LMAsactionshelp7membermarke.cfm LMA's actions help 7 member markets recover $1.43 million for unpaid livestock sold to Iowa's Agriprocessors, Inc.
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LMA's actions help 7 member markets recover $1.43 million for unpaid livestock sold to Iowa's Agriprocessors, Inc.

Action authorized by Livestock Marketing Association's Executive Committee, including shouldering a major portion of the legal fees, has helped seven LMA member markets recover approximately $1.43 million from Agriprocessors, Inc., Postville, Iowa.

The money is for livestock the markets sold to the firm, but weren't paid for, before it filed a Chapter 11 federal bankruptcy petition last November. According to court documents, Agriprocessors was described as "one of the largest kosher meat and poultry packing and food processors" in the U.S.

On Jan. 15, the U.S. Bankruptcy Court for the Northern District of Iowa ordered the markets and other unpaid sellers to be paid.

Ernest H. VanHooser, the attorney who represented the LMA member markets, said it appeared that all the unpaid sellers, who filed claims validated by the Grain Inspection, Packers and Stockyards Administration will receive payment in full.

Validated claims from 25 unpaid livestock sellers total slightly over $2 million, according to court papers. Payouts could begin the week of Jan. 19.

Available sources of payment of these claims include a trust, which is made up of proceeds from the firm's sale of livestock and meat, and a cash bond. According to court documents, the bond has a value of $1.245 million, while the trust is valued at about $7 million.

Claims by poultry suppliers are being handled separately.

LMA CEO Mark Mackey said LMA took several actions that benefited not only the markets, but the other unpaid sellers. "We joined with a number of other creditors in arguing successfully that this matter should be moved from New York, where the Chapter 11 petition was filed, back to Iowa."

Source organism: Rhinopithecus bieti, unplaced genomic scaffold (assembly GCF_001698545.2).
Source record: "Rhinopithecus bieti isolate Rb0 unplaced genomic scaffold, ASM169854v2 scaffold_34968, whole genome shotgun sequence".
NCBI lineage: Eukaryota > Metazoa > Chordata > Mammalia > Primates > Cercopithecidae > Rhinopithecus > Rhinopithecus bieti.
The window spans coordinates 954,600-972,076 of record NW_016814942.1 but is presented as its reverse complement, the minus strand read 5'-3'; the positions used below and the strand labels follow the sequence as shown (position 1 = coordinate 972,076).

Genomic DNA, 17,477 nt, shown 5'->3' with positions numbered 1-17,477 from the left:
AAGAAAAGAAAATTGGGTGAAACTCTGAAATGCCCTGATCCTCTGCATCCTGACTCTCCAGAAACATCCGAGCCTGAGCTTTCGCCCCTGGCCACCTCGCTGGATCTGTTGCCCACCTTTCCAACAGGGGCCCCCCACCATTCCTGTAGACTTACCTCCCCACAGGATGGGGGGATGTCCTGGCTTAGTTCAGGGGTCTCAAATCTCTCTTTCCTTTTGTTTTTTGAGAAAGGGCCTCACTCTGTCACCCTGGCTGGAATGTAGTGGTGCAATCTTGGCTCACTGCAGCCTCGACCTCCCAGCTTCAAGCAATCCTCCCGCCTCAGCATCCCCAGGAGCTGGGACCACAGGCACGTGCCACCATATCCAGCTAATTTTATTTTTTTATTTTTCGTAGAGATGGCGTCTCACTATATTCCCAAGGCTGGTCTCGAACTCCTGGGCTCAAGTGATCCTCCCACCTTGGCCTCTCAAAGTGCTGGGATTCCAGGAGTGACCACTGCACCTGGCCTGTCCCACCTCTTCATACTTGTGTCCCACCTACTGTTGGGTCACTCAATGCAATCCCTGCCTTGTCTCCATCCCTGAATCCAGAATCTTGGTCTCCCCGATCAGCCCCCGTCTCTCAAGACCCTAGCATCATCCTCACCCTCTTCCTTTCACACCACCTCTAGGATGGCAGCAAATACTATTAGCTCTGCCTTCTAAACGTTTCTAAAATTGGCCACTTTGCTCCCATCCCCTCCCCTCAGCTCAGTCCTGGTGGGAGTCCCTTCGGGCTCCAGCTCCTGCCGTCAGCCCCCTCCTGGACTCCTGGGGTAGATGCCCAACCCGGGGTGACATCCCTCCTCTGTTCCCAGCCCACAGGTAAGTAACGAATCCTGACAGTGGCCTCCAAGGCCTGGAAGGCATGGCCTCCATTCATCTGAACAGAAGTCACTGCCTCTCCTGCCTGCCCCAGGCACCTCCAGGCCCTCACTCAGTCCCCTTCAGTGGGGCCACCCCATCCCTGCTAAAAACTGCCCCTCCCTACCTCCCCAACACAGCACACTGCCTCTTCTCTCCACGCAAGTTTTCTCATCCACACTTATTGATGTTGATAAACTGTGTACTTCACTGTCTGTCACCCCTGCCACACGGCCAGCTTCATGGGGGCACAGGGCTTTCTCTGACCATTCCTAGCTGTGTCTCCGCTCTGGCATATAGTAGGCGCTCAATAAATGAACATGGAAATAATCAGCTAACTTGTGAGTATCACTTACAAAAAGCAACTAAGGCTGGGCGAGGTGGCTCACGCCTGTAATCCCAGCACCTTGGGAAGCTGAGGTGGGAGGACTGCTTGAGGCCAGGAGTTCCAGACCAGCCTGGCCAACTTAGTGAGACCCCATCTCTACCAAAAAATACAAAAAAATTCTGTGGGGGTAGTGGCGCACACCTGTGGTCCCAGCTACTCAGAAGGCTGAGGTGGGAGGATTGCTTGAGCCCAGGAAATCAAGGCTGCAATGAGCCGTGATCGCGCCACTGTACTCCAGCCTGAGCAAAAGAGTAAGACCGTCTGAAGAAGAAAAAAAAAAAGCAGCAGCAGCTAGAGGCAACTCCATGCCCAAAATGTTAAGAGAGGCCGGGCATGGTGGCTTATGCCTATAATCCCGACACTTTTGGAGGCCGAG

Mackey noted that LMA got involved in the case quickly enough to keep the livestock inventory intact. "We understood the legal process needed to keep that livestock from going out the back door. That inventory is a portion of the firm's assets, which are being used to pay back the unpaid sellers," he said.

LMA's involvement, he said, also helped keep GIPSA accountable, and on top of the issue.

Mackey praised the "diligent work of LMA region executive officer Jeff Hazaleus. He kept the members who were involved informed about the progress of the case, and the process they needed to follow to recoup their money."

Reflecting on LMA's action on behalf of its member markets, Mackey said, "That's why businesses join an association, so they can call and get help when they have a problem."

LMA's Board of Directors will discuss GIPSA's current bonding procedures at their Kansas City meeting Feb. 7. Mackey said one item under consideration is replacing the current bonding system with an indemnity fund.

LMA is North America's largest membership organization dedicated to supporting, representing and communicating with and for the entire livestock marketing sector.

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